4. If content that you posted in a social message is fodder for a lawsuit, or you have been requested to cease and desist, taking down the content is usually an effective way to avoid litigation.

Eliza Steely:

  1. Following someone on Twitter or retweeting something they write doesn’t necessarily imply endorsement. It is still a gray area. However, engaging in a like is associated with approving of that specific content. If you’re uncomfortable with how your online interaction will appear to others, don’t do it.
  2. When it comes to using any non-original content it is important to be as specific and clear as possible. Remember to attribute, link to the necessary sources (especially with disclaimers, rules etc.). Infringement travels, and you don’t want to get stuck with a bad outcome. Read guidelines and laws first to make sure you know what you can and can’t do.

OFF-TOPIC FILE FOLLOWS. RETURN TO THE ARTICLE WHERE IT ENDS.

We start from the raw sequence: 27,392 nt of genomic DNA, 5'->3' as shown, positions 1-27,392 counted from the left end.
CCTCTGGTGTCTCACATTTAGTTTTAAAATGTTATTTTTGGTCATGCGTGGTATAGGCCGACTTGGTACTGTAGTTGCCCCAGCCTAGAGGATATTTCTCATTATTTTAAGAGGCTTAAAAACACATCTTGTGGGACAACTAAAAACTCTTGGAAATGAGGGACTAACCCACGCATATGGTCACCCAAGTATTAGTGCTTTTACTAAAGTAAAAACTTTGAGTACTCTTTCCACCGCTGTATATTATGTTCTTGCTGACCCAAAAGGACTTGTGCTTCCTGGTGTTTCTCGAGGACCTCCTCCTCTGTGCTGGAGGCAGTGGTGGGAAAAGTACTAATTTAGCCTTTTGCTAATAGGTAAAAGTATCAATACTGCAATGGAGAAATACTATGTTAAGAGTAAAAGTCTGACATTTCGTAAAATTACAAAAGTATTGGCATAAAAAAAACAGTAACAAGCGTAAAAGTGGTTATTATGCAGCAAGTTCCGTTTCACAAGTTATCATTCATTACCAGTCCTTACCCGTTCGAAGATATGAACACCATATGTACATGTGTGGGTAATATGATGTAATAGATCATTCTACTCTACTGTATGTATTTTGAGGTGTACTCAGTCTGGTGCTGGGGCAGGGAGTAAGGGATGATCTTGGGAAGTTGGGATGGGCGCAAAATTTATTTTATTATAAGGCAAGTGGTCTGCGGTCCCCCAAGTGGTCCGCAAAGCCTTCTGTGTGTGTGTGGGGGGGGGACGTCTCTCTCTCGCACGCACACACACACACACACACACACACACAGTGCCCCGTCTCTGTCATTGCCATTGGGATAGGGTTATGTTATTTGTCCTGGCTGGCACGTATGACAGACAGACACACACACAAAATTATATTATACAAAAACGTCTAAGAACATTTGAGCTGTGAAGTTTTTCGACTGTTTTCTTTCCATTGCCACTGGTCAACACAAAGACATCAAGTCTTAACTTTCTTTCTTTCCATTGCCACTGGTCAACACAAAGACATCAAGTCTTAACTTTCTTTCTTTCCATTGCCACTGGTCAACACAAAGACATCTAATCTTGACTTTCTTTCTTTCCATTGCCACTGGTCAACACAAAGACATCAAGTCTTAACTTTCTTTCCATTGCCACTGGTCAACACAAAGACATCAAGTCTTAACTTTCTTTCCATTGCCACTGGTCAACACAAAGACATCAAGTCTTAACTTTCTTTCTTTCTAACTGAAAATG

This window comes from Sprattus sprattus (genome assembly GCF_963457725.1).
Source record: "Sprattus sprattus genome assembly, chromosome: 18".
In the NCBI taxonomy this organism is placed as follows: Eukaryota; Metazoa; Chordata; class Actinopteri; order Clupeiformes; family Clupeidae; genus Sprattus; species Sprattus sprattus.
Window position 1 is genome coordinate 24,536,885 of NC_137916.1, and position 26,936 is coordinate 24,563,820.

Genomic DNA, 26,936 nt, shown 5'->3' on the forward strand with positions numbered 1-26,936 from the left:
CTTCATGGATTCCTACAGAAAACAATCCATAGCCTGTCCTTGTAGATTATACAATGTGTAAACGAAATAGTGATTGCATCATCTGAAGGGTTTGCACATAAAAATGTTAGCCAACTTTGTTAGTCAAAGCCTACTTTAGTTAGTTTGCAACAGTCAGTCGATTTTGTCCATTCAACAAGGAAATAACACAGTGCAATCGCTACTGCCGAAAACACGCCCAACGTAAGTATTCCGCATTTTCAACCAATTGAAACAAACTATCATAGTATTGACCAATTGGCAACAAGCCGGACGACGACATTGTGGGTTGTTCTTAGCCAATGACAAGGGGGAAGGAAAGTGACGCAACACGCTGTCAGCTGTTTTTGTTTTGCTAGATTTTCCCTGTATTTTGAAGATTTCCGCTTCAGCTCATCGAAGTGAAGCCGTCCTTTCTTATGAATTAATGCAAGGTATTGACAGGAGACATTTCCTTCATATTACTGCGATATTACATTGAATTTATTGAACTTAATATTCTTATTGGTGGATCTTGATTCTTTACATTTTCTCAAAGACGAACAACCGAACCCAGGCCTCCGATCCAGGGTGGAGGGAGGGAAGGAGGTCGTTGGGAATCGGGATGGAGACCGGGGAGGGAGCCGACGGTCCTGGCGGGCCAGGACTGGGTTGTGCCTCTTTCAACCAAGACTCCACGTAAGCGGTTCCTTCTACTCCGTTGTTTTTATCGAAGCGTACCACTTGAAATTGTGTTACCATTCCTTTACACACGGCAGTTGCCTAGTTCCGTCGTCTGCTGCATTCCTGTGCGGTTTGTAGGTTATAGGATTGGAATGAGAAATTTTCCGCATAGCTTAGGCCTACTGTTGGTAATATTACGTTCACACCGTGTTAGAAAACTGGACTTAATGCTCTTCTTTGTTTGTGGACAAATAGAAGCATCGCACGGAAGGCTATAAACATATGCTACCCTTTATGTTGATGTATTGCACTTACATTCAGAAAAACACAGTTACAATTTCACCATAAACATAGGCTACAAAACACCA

3. Don’t necessarily delete all negative reviews/comments. They give you the opportunity to address any bad vibes. Plus, it looks a little fishy if all you have are rave reviews. Allowing all voices to be heard helps minimize your risk of being accused of false advertising.
  4. You can’t say anything just because you have the power to type it in. Be honest and truthful. Think your actions through–if it seems like a gray area, think it through even harder.

Essentially there are three things you can do to protect yourself online:

  • Attibute, Quote, Cite…however you have to identify your non-original material
  • Use common sense. If you don’t want someone posting that about you, don’t post it about someone else. If you’re worried about clicking “send” or “post” there’s probably a reason, so don’t do it